TY Health Careers Showcase Attracts Over 1,600 Students
TRANSITION Year students from across the MidWest have participated in one of the year’s biggest careers events, with a particular focus on healthcare.
Over 1,600 students from Limerick, Clare and Tipperary – and as far afield as Kerry, Cork and Galway - registered for the Junior Health Sciences Academy ‘Early Careers’ showcase which was held over two days on Zoom.
Hosted by the Health Sciences Academy, together with Limerick Clare Education & Training Board and Limerick Education Centre, this virtual careers fair provided TY students with an introduction to careers in healthcare and the various programmes of study in health available in the region.
The Health Sciences Academy is a partnership between the University of Limerick, UL Hospitals Group and HSE Mid-West Community Healthcare. The Junior Health Sciences Academy is part of this partnership, aiming to support students in early careers, health promotion and leadership in health.
Among the highlights of the two-day programme was the career and general advice shared by Hurler of the Year Gearoid Hegarty and Ireland hockey international Naomi Ni Chearbhaill. Both star athletes are teachers by profession and both spoke of how they had overcome adversity and improved their own resilience levels.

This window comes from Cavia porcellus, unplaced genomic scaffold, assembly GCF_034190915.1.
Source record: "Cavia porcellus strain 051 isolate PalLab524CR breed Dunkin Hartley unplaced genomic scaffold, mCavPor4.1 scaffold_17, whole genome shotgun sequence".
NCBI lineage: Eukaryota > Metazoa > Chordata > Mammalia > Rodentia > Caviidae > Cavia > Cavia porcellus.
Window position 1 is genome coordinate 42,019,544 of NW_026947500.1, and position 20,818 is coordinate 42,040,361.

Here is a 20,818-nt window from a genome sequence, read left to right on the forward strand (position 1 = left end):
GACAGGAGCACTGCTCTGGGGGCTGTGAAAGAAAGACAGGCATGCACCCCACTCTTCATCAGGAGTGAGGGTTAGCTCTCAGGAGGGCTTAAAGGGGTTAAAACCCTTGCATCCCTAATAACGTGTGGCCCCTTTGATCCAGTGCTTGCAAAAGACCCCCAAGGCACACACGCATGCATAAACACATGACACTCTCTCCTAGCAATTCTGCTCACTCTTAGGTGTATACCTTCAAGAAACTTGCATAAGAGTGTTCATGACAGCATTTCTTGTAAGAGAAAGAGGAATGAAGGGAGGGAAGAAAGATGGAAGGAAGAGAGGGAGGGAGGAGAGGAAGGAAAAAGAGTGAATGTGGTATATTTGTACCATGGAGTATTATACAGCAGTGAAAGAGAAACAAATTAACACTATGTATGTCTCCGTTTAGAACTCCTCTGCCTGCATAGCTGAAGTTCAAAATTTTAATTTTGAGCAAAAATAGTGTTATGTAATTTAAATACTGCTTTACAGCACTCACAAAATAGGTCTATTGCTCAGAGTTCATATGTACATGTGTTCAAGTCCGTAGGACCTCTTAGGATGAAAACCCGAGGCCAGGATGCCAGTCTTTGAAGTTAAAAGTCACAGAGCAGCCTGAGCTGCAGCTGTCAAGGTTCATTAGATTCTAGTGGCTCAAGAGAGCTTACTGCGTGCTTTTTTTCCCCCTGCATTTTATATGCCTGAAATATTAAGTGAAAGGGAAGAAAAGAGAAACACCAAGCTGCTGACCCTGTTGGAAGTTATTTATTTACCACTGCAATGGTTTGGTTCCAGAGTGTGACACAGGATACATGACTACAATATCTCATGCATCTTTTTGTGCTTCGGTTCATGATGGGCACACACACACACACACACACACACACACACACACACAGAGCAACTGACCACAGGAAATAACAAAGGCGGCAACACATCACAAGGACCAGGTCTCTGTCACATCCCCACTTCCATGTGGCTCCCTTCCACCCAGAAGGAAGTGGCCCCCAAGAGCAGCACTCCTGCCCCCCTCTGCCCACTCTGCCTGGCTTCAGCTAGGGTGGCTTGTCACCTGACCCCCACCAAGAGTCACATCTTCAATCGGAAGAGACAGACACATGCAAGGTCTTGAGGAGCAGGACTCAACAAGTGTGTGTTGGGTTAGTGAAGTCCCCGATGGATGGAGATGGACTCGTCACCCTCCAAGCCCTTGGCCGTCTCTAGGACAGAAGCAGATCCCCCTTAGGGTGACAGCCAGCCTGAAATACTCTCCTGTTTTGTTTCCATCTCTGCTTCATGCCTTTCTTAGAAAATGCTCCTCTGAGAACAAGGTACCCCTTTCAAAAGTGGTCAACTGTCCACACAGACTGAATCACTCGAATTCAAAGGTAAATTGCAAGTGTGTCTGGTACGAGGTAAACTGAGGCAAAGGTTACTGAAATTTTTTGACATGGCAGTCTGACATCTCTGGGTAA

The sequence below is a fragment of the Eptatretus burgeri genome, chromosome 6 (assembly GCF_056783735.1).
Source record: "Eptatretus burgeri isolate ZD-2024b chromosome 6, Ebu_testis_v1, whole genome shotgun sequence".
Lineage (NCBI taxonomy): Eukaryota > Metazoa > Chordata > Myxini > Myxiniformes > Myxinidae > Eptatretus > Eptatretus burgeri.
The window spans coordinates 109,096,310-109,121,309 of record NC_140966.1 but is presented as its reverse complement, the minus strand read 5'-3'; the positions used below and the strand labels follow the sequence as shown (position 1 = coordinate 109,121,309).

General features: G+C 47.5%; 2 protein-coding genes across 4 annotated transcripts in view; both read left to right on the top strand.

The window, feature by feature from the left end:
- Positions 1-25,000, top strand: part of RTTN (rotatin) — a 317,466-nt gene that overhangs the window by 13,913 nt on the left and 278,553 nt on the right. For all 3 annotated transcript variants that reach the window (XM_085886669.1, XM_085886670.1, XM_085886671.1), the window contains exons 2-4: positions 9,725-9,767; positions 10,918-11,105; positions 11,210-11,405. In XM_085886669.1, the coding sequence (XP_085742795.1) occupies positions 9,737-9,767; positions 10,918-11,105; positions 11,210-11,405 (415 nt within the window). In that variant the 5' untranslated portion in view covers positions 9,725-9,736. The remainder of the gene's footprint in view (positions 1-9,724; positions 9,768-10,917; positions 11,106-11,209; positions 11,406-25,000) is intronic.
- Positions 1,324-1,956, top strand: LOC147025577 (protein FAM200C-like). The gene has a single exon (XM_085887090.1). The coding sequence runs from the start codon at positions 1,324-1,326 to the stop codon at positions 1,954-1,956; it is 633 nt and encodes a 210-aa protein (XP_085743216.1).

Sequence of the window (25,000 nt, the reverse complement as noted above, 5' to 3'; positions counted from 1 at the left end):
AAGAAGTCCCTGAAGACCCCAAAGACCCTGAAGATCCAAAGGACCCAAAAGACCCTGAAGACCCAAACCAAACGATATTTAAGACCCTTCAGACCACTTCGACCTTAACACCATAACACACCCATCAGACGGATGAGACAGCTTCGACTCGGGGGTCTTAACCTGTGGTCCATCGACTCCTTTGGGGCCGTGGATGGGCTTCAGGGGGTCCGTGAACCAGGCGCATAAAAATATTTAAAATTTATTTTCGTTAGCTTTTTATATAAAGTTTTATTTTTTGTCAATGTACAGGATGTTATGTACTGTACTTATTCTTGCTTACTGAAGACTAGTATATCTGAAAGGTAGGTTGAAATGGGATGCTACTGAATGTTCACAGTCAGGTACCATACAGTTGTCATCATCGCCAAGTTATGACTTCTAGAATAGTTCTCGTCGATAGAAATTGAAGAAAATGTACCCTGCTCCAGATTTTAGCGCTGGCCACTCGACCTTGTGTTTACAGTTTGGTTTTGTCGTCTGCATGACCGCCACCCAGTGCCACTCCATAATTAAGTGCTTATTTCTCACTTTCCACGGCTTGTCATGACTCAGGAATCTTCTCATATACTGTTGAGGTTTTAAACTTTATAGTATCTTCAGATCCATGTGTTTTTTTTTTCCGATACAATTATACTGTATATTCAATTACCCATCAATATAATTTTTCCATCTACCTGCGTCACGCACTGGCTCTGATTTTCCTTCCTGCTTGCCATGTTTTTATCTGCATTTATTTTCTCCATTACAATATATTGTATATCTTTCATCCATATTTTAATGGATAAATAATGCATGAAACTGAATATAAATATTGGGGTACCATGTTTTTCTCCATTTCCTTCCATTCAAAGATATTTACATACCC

Naomi, a teacher at Gaelcholaiste Luimni, spoke of how healthcare professionals had helped her develop a rounded, holistic approach to health and wellness, in looking after her nutrition and her physical and mental health. Physiotherapy had been crucial to Naomi’s recovery from the ruptured ACL she suffered playing in an All-Ireland quarter final for the Clare football team in August 2018. After a long rehabilitation, Naomi is back in action and training with the Irish hockey team ahead of their Olympic Games debut in Tokyo later this year. She told TY students how holding herself to the goals she had set for herself on her blog helped her recover from injury.
“I am used to a timetable when I am training and when I am teaching so to have had such a long road to rehabilitation over many months meant it was important for me to set goals for myself and to stick to them. Because I was writing these goals down at the start of the week I said to myself well I had better get them done by the end of the week, even if it was only myself or my friends reading the blog! So even at the start, whether it was something silly like being able to put on my own socks again by a certain date, or later going on through walking, jogging and running, to doing a bit of gym work, I had to stick with it. Each week I knew was getting somewhere and that I would be able to appreciate the opportunities all the more once I did get back. And that is something I have taken into Covid as well, seeing positives in small things,” said Naomi.
Gearoid Hegarty, himself a teacher in Desmond College, Newcastle West, said he was a relative latecomer to on-field success and stressed the importance of perseverance and staying focused on your goals.